Svea on Urbanspoon

Tre Kronor, Three Crowns

Tre Kronor

Brie and ApplesWhat do you do when you find that your food is cold by the time you get ready to eat it? Well, one suggestion would be to ask to have it reheated. The other suggestion would be to stop joking and laughing with your dinner partners so that you can eat the food while it’s hot. My friend and I chose a Swedish restaurant on Chicago’s North Side at 3258 West Foster Avenue. It was’t just us this time. Two of my old co-workers joined us and in addition to outstanding food, we had laughter and comedy for the three hours we were there. People with high technical aptitude are stereotypically known for being boring, but not the four of us on this evening. Not only were we not boring, but we were well fed.

AppetizersBecause the weather was beautiful, we decided to sit outside and enjoy the great view and temperatures. We started off with complementary bread and crackers that we gobbled up while making fun of work — well our past jobs for two of us who fled a rather blah place of employment. As complementary food is great for whetting the appetite only, we added to the appetizer list by ordering sill tallrik and soft brie with slices of green apple. The sill tallrik were two types of pickled herring, which seems to be a favourite delicacy in Western Europe. I could understand why because the pickled herring was delicious. We asked for more complementary bread so that we could spread the soft brie on it. We had already determined that it was all uphill from this point.

Entrée, Part 1The entrées were so good that they had that effect that I usually experience when I’m eating lip-smacking good food. I wanted to dance and I’m not a dancer. We had norsk lax which was Norwegian salmon broiled with chive beurre blanc, served with au gratin potatoes and parsley. Let me just say that the au gratin potatoes did not come out of a Betty Crocker box. The things were ridiculously good. Oh, that’s not all. We had flaskfile. This was pork tenderloin with savoury applesauce and braised red cabbage served up with rice pilaf and green beans. I’m not a fan of pork, but this dish was worth ordering another plate. But that’s not all. A third plate we ordered was kottbullar, Swedish meatballs with lingonberries, cucumber salad, and mashed potatoes. The mashed potatoes were so good that they didn’t require gravy and Tre Kronor truly did a fabulous job with the Swedish meatballs. The fourth dish we ordered was kycklingfilè. This was a chicken breast, ham, and djarlesberg cheese with mashed potatoes and green beans. It was yet another unnecessarily good dish to the point of us thinking how much we appreciate good food. I guess that goes without saying.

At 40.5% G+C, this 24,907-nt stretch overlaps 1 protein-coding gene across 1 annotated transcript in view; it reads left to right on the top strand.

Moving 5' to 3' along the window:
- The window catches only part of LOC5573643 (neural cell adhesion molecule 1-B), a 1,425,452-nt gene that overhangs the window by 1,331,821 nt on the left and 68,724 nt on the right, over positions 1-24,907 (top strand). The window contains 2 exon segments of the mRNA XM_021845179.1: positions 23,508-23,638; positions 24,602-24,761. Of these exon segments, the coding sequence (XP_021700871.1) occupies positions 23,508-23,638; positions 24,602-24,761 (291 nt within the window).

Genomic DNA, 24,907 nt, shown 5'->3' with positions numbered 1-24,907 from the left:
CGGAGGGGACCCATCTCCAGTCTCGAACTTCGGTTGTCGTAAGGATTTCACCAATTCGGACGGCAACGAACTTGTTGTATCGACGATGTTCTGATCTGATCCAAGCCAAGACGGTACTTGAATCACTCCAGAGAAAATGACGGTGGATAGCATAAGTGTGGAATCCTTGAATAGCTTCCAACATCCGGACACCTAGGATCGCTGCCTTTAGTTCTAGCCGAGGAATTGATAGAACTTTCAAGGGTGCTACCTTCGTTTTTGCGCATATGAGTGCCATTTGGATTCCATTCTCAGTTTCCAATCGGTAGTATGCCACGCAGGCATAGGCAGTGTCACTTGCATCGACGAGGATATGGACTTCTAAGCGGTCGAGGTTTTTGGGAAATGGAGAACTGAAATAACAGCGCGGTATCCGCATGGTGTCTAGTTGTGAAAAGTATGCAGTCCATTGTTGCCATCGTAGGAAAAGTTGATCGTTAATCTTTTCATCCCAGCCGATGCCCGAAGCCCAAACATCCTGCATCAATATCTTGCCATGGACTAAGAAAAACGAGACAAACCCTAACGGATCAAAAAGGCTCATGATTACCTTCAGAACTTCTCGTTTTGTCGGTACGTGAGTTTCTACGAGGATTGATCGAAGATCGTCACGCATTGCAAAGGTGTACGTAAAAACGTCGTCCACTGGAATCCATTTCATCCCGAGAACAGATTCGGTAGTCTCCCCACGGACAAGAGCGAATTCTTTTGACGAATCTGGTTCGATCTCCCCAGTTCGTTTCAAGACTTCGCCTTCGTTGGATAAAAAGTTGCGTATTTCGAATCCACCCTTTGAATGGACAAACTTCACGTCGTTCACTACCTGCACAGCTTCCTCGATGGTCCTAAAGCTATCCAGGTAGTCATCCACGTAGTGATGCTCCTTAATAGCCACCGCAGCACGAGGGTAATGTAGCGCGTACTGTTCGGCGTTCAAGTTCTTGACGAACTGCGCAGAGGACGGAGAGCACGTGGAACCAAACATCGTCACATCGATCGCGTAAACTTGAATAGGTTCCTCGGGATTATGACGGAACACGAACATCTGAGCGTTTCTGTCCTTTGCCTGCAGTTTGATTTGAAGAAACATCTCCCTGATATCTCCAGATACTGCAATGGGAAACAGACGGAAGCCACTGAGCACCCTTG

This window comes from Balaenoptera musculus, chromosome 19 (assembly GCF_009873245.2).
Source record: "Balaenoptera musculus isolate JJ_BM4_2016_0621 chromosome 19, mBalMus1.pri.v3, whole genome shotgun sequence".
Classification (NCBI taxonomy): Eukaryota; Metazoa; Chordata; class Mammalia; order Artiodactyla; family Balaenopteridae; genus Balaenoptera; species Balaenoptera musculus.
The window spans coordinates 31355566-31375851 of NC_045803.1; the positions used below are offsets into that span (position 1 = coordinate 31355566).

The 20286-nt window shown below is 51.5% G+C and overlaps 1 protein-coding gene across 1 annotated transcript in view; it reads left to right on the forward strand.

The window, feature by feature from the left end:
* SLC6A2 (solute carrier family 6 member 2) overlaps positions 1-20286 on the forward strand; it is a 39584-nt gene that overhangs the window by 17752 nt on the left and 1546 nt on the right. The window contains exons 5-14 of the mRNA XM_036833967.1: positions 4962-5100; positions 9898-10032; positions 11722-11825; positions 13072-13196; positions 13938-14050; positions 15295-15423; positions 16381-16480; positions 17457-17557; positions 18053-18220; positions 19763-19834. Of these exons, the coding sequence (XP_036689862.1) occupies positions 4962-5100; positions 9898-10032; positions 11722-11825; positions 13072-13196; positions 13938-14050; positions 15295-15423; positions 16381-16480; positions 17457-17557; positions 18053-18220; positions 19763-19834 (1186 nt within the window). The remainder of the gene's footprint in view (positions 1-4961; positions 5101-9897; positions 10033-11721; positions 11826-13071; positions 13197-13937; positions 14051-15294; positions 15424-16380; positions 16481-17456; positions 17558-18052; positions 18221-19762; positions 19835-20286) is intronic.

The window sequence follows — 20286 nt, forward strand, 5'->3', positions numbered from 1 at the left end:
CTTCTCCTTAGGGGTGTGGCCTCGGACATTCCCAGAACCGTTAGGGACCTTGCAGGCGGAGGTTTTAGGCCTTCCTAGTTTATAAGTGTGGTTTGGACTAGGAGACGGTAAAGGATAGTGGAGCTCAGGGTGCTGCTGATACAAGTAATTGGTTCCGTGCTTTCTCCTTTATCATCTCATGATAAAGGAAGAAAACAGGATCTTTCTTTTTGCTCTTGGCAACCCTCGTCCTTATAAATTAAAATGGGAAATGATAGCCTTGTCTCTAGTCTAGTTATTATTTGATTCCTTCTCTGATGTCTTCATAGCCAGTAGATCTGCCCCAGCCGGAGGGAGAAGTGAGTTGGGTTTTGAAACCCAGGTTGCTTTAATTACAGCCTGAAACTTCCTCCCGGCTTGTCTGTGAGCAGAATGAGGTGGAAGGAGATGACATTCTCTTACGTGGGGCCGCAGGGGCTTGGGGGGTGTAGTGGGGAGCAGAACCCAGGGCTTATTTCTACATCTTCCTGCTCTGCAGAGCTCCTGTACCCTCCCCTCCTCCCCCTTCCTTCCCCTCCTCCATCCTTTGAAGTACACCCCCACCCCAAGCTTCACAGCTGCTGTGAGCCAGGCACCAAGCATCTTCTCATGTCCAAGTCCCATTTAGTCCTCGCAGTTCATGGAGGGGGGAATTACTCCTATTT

Entrée, Part 2Even though we had survived stuffing ourselves with the appetizing appetizers and the mouth watering entrées, we had enough room left for dessert. We were dangerous also. We ordered four dessert. “Oh my God!” you say as you press your hand to your chest in shock. We had a custard with a caramelized topping, a chocolate mousse that no one should eat in public, a lemon tart that swear was finally done right by someone, and blueberry soup that was surprisingly tasty although different.

Entrée, Part 3Tre Kronor apparently was once an actual house that the owners converted into a restaurant. After dinner, I went to wash my hands and the bathroom was upstairs. Notice I said bathroom as opposed to washroom. You can let a bath, soak in the tub, and relax after a heavy meal like what we had. I’m sure other customers who are full of drink and in need of using the loo would not be pleased if someone were basking in a bubble bath with a glass of wine. Talk about making customers feel at home.

Entrée, Part 4Here is the shameless plug. For all of the eating, and I will remind you again that everything was outstanding, the price was the biggest shock. We didn’t hear the cha-ching sound and laughter from the kitchen. The next time we go, we’ll have to go with sullen and sombre spirits so that we’re not laughing so much. The food at Tre Kronor is tasty, but not spicy such that those with mild palates would have fits. We enjoyed the food, which is rhetorical, and it goes without saying that will shall return — at least ten more times this year.

Flight of Desserts

Tre Kronor on Urbanspoon